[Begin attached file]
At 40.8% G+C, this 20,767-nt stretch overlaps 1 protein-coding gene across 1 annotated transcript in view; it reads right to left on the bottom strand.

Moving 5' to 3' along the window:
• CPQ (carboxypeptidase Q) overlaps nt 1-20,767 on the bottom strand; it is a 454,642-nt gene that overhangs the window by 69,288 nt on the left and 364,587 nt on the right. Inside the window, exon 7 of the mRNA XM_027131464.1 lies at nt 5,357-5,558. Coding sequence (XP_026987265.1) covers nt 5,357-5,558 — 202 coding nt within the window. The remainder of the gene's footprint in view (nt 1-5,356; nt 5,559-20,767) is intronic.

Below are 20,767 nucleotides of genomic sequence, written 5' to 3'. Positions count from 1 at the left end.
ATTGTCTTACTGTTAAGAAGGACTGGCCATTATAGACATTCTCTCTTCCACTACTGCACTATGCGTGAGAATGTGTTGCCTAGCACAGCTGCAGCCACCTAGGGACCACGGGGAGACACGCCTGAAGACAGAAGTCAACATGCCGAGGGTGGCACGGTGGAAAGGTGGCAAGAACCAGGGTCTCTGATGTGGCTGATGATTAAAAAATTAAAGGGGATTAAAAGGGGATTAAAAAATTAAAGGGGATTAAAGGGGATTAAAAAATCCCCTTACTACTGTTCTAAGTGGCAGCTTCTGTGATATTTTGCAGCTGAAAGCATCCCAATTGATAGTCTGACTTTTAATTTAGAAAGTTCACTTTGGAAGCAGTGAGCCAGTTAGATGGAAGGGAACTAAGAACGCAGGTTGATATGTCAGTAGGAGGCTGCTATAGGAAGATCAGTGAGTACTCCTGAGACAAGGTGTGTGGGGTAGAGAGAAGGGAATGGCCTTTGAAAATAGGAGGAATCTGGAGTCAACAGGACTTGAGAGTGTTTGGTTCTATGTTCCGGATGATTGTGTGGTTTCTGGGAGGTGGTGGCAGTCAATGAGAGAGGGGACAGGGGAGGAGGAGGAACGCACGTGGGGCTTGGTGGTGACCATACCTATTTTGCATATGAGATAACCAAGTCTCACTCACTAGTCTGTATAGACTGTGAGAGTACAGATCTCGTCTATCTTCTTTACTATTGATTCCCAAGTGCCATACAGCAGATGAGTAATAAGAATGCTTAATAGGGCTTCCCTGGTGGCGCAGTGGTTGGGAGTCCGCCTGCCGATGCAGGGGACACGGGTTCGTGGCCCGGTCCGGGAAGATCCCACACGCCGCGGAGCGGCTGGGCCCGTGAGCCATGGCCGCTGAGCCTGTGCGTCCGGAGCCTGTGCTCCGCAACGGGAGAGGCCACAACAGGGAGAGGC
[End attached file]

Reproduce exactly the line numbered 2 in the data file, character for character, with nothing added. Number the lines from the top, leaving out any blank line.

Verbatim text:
Moving 5' to 3' along the window: